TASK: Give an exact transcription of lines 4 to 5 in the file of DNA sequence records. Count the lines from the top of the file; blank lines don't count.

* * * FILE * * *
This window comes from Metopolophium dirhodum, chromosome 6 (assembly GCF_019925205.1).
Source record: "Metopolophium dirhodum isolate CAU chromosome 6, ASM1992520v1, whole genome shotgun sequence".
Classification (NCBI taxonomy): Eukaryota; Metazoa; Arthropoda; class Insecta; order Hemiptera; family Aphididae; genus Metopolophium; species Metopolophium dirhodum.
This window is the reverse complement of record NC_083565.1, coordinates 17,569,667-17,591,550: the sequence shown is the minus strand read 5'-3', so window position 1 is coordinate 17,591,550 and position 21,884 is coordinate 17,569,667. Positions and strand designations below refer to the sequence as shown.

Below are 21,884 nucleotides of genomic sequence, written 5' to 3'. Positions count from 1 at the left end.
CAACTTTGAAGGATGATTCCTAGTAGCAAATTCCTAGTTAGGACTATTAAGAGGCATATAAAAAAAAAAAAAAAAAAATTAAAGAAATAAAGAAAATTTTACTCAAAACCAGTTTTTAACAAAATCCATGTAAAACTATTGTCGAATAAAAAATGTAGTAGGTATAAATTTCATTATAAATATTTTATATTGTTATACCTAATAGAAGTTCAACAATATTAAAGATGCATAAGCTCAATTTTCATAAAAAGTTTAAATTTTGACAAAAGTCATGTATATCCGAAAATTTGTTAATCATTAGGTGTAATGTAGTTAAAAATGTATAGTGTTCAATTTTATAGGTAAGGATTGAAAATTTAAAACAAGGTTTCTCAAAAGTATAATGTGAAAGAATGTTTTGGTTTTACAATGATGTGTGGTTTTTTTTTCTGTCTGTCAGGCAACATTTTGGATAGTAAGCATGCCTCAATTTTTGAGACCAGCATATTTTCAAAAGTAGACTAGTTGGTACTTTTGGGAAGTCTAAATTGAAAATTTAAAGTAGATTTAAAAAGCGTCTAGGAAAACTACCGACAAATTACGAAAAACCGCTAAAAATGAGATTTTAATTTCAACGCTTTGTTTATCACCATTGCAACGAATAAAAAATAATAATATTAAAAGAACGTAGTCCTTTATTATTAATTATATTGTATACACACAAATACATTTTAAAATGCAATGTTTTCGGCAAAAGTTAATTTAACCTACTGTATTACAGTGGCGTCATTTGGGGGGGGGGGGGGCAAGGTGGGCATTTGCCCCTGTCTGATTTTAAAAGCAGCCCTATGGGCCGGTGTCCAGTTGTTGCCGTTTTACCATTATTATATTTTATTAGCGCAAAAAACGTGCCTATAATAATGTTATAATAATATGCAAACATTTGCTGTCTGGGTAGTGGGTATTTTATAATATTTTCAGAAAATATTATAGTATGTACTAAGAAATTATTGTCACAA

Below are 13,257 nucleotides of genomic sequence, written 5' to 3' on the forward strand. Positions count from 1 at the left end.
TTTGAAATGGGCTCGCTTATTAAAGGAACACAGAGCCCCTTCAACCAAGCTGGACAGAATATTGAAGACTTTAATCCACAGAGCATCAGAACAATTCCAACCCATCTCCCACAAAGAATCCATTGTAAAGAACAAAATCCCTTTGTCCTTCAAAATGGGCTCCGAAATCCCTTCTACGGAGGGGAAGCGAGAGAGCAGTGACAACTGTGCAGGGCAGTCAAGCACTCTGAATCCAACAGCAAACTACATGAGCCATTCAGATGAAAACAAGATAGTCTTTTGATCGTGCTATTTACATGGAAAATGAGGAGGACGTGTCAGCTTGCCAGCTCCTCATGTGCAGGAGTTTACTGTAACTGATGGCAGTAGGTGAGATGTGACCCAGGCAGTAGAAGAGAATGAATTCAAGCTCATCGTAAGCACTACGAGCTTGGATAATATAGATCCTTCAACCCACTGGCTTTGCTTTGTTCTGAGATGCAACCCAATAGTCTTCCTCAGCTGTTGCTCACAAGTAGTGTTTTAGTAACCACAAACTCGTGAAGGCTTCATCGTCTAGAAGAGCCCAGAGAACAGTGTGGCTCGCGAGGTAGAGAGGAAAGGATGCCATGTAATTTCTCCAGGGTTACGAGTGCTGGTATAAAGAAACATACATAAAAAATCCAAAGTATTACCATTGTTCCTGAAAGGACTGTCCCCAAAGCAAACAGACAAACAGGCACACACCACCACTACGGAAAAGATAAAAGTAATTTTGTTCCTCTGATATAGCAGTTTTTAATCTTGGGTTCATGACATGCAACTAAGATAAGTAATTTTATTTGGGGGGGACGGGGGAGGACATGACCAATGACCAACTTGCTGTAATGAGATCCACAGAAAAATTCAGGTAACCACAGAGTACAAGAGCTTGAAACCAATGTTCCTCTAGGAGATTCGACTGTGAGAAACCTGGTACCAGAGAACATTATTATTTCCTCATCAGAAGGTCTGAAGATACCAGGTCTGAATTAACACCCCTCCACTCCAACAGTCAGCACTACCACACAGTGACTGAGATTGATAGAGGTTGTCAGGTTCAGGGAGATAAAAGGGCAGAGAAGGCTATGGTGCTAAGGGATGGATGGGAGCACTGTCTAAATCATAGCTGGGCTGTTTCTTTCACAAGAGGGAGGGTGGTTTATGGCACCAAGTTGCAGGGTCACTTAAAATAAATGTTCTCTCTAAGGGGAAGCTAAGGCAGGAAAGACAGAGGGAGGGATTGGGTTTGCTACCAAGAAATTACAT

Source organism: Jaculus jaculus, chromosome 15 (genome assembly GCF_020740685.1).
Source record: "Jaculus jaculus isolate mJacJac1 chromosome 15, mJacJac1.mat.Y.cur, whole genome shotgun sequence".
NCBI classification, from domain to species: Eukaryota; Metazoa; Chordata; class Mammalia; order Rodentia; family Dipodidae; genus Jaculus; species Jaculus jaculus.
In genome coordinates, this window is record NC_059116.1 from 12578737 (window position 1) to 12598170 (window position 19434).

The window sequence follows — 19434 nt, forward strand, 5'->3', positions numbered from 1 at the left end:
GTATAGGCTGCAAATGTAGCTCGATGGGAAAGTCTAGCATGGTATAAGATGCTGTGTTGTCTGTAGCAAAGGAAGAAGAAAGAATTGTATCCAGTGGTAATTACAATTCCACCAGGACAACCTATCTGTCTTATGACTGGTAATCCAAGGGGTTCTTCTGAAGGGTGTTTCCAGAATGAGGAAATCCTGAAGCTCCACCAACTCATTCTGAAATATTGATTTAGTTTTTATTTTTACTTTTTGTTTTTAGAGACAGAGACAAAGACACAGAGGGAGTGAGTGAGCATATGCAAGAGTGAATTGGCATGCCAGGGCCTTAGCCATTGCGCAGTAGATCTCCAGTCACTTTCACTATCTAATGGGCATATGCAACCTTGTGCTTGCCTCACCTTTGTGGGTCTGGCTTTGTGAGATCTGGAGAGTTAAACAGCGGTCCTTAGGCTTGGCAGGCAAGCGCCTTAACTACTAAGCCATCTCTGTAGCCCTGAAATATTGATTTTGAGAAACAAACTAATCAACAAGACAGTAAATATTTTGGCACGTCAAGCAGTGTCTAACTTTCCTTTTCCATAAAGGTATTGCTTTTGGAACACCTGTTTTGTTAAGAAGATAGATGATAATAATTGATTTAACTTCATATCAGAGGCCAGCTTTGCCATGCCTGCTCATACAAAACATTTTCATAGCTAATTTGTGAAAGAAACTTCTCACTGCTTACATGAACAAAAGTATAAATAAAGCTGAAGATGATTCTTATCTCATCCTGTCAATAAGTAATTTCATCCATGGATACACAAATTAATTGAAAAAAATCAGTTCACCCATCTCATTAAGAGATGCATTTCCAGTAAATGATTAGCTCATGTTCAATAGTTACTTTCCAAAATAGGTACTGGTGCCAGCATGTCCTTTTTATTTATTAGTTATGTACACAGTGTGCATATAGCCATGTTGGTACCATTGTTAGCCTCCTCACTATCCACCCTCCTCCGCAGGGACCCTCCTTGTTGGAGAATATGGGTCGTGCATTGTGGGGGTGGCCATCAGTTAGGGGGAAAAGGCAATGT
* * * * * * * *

This window is the reverse complement of record NC_083565.1, coordinates 17,569,667-17,591,550: the sequence shown is the minus strand read 5'-3', so window position 1 is coordinate 17,591,550 and position 21,884 is coordinate 17,569,667. Positions and strand designations below refer to the sequence as shown.

Below are 21,884 nucleotides of genomic sequence, written 5' to 3'. Positions count from 1 at the left end.